By: Elizabeth Kelsey, Kendall Hunt RPD Intern
“Busywork”: every student’s nightmare. The word conjures flashbacks of endless fill-in-the-blank packets, “educational” videos with surface-level question sheets, and insultingly easy problem sets.
In reality, few teachers actively set out to assign busywork, except perhaps in special circumstances, such as days when last-minute substitutes are called in. Busywork isn’t the root of all education evil, either: when teachers put thought into curricular decisions, worksheets can be instructive. Early skills such as basic math facts or foreign-language vocabulary words, which must be internalized if students are to understand more advanced concepts, often require repetition. This is not to say that these skills must be learned through dull worksheets, but just because work is repetitive doesn’t make it busywork.
But students may still think it is. And no matter what sound pedagogical practices lie behind a curricular decision, student opinion shapes student buy-in … and student buy-in shapes how much is learned.
“As a motivated student, I don’t like having my hand held in a class, being told what to do or having my time wasted. Above all else, I hate feeling bored. Busywork is a combination of all of these pet peeves,” said college student Darby Roan. “For motivated learners, busywork is a major de-motivator.”
De-motivated students disengage, and once they disengage, potentially useful practice quickly morphs into mindless busywork … which then only decreases motivation. It’s a vicious cycle.
So what can teachers do?
Essentially, we need to show students that the work they’re doing isn’t busywork. To do so, many teachers use an analogy approach—for example, reminding student athletes how they run a certain number of laps each day, lift weights repeatedly, or practice the same dance steps over and over. They point out to music and theatre students that they play, sing, or rehearse the same piece or scene many times in succession to learn it by heart. This repetition is hardly busywork; it’s practice to ensure that they can feel confident and enjoy their performance—just as it is with repetitive studying and exams.
But there is such a thing as too much practice. Lengthy workouts, late-night rehearsals, and overbooked schedules can induce injuries, illnesses, and mental burnout … and one too many worksheets can do the same for student engagement. That’s the problem with the analogy approach. It’s a good start to change your students’ mind-set about practice and repetition, but it might not be enough.
Why? Unfortunately, kids have often been conditioned to expect busywork and are seeing it even when it’s not necessarily there. Especially as they get older, kids’ “busywork blinders” are on high alert. After years of completing mindless worksheets when the teacher is absent, kids automatically assume any assignment from a substitute teacher is busywork or that any question sheet accompanying a movie is pointless … even if it’s really not.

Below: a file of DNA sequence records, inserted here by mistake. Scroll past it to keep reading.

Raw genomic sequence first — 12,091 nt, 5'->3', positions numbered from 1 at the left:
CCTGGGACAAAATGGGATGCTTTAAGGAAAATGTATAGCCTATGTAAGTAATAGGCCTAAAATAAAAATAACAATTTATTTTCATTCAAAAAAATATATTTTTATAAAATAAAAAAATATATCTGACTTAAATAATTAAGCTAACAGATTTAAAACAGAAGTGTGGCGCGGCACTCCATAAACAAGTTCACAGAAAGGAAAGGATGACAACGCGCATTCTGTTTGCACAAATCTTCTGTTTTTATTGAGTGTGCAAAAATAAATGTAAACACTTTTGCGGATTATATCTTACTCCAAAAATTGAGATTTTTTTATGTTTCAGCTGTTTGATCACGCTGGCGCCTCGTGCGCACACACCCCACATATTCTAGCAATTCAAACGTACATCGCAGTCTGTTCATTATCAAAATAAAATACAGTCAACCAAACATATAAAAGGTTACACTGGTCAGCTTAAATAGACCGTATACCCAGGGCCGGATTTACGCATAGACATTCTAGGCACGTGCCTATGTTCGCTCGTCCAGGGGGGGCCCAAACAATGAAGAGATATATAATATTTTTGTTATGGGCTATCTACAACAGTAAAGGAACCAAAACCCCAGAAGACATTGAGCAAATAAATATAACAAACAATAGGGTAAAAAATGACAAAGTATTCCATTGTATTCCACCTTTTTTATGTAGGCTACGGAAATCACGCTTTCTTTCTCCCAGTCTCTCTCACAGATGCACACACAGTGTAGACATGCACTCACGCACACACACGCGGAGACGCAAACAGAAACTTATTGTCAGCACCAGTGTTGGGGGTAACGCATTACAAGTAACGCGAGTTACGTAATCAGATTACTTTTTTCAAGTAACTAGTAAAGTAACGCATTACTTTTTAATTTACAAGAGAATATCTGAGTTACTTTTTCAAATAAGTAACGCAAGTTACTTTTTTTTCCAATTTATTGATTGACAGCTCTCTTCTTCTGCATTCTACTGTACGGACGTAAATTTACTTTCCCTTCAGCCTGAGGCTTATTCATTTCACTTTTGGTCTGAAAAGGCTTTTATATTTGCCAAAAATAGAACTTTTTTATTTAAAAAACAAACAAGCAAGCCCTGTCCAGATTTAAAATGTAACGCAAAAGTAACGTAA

In this case, experience really is the best teacher. It’s tough, but try your best to make substitute plans that don’t rely on worksheets or that engage students in project-based learning. Make video sheets more than just fill-in-the-blank questions, such as response essays or even critical reviews. Try to remove anything that resembles busywork from the situations where students are most likely to expect it, and they’ll become less likely to cry wolf when any worksheet comes their way.
Of course, there are times when the wolf is real. True busywork certainly does exist. One of the best ways to spot busywork is that not only is it not grade-level appropriate (think cutting and coloring), but it forces students to practice skills in isolation. This could be one math skill in countless similar problems, with no extensions, or a grammar task for 20 identically constructed sentences. With no connections made to other classroom standards or real-life examples, how can we expect students to “hook” the information into their memory banks?
If you recognize the isolation situation in your own worksheets, that’s something you need to address. But when it comes to the busywork culture, it may be a matter of helping students understand the purpose behind the papers. That’s the simplest strategy of all for nipping busywork buzz in the bud: discuss with students, quite simply, how doing this work will help them. If they can’t come up with any reasons, guide them to see the bigger picture. They might tell you they have a better way of reaching that goal, and they might be right. If you listen to them, they’ll be more likely to listen to you … and more likely to relax their busywork blinders and trust that their teacher is giving them work that matters.
Have you ever been accused of assigning busywork? What was your response?